However, unless the individual meets a nil cashing condition of release, funds must be preserved within the super account until such time he or she can meet a condition of release. Age 65 is an automatic condition of release; age 60 is not. Section 292-102(1)(a) will be amended via regulations to allow for the reduction in age for this type of contribution to super.

Used in conjunction with a standard non-concessional contribution strategy, a single person or a couple can inject more into their superannuation prior to actual retirement. For example, a single person may be able to contribute up to $630,000 into super from age 60, which would include the maximum 3-year non-concessional contribution (NCC) limit of $330,000.

For a couple, it means up to $1.26 million combined could be contributed. The ability to contribute the downsizer contributions earlier at age 60, in addition to the maximum bring forward amount of $330,000 NCC, can make a significant difference to achieving retirement goals.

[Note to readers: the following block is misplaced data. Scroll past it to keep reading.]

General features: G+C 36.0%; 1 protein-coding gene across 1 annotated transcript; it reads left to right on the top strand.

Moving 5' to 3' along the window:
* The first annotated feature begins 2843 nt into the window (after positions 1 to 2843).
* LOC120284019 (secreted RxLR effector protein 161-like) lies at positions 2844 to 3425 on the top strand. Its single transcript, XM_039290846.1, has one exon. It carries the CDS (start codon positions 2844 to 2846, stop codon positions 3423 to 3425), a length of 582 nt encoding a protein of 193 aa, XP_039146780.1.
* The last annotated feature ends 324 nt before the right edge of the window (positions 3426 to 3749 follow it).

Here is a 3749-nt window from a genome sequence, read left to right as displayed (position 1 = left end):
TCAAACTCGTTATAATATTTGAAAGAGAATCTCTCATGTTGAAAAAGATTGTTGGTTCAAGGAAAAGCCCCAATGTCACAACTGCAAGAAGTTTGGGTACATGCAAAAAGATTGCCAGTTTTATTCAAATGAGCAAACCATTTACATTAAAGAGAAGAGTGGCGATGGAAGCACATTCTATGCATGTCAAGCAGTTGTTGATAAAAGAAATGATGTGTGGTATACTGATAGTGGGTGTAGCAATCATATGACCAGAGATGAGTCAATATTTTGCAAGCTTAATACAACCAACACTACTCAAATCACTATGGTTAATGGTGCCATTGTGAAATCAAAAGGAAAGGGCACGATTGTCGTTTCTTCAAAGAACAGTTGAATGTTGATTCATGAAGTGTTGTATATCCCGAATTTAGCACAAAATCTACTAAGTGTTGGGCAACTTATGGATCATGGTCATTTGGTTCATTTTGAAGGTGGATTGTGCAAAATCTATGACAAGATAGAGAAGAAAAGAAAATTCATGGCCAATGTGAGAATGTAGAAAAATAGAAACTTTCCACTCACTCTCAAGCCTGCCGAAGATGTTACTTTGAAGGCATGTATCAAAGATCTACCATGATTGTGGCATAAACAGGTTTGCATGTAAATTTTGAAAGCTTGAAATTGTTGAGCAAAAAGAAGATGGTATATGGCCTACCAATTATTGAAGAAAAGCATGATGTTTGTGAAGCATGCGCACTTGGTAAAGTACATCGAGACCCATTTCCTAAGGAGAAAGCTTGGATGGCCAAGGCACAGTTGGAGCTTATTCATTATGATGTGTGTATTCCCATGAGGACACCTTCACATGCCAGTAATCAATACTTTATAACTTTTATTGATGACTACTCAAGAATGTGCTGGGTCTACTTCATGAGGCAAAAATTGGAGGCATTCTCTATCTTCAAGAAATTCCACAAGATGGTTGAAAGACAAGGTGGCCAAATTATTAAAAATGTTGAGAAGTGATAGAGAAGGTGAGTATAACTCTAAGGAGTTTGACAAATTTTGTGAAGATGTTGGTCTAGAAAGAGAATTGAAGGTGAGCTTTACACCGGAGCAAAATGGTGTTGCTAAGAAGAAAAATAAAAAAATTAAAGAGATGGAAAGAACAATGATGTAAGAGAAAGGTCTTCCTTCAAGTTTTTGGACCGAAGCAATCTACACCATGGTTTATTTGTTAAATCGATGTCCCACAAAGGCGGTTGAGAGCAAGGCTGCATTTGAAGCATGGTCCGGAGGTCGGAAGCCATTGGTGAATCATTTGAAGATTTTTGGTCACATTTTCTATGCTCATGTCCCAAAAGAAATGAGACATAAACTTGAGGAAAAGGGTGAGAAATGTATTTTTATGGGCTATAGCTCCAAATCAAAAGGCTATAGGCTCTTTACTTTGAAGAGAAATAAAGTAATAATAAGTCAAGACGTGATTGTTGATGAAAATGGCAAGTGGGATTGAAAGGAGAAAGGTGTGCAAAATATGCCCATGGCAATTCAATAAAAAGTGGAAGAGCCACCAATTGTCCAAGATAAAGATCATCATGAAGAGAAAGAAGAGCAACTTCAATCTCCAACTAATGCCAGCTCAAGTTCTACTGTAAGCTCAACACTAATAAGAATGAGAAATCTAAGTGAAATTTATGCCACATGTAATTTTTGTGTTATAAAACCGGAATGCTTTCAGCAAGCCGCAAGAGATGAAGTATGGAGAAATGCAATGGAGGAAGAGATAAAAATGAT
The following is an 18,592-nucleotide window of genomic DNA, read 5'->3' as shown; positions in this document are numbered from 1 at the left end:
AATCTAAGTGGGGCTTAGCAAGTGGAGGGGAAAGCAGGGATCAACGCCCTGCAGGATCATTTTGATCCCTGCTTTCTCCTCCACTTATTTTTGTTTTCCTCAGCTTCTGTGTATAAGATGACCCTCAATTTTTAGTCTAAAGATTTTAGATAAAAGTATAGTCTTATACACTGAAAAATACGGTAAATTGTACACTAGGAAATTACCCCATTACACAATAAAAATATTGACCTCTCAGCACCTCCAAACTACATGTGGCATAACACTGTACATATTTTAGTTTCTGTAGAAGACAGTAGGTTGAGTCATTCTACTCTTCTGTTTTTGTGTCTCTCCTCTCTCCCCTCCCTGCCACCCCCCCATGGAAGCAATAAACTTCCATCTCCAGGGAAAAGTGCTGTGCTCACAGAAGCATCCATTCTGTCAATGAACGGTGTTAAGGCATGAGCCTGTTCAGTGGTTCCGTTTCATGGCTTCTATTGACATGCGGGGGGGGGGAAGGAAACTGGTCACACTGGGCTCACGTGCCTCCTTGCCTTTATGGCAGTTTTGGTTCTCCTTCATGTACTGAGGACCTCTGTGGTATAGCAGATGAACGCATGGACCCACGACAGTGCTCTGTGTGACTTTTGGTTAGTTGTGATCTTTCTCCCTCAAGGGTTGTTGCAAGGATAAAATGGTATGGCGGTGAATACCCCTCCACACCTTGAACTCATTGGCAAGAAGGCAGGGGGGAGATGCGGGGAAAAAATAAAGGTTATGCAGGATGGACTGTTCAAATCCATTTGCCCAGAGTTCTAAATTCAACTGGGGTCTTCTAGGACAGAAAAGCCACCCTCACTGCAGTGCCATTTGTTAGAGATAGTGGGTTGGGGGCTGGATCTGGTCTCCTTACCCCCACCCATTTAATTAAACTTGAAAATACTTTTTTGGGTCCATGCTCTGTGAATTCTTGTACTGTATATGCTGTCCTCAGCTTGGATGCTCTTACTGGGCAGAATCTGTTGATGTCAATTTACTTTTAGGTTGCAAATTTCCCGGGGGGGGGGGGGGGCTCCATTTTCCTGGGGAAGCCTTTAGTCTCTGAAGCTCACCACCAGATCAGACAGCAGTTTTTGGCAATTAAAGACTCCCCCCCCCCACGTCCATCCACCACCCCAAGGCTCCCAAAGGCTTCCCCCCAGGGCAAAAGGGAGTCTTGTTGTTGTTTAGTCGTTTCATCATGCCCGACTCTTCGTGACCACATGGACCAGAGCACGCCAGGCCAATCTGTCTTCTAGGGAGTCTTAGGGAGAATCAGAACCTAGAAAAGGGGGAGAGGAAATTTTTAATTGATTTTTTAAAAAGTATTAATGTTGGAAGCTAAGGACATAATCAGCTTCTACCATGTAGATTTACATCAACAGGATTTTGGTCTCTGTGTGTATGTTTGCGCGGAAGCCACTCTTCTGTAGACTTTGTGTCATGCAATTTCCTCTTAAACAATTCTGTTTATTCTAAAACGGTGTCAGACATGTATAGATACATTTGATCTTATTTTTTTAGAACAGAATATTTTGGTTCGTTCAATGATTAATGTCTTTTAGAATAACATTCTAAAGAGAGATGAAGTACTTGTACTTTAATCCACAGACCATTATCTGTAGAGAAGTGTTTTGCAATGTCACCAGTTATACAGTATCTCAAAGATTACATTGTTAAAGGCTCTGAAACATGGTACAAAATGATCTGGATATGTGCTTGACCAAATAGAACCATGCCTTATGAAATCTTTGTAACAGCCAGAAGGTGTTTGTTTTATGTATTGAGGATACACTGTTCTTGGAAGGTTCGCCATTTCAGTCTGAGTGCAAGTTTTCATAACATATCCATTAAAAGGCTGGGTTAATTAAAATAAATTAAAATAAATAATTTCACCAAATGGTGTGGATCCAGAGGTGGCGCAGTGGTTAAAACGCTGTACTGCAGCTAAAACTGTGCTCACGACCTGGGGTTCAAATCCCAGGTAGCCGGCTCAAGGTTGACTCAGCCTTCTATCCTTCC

See our technical note “Downsizing Incentive for Seniors” dated March 2022 for more information on how the downsizer contribution rules work, particularly in relation to the Transfer Balance Cap and Centrelink issues.

Repealing the work test for super contributions

The Bill amends the ITAA 97 to allow individuals aged between 67 and 75 years to make salary sacrifice contributions to super without having to meet the 40-hour work test. The Bill also amends the ITAA 97 to allow individuals to make or receive non-concessional contributions (including under the bring forward rule).

Individuals aged between 67 and 75 who wish to make personal deductible contributions to super will still be required to meet the 40-hour work test. If an individual makes a deductible contribution and is unable to meet the work test or access the ’12-month exception’ rule, the contribution will remain a non-concessional contribution on the basis that no deduction can be claimed for it.

The 28-day rule will still apply for individuals turning age 75. That is, the contribution must be received into the super account on or before the day that is 28 days after the end of the month in which the member turns 75. If a person who is over age 75 makes a contribution within 28 days after the month in which they turned 75, there is no requirement to meet the work test.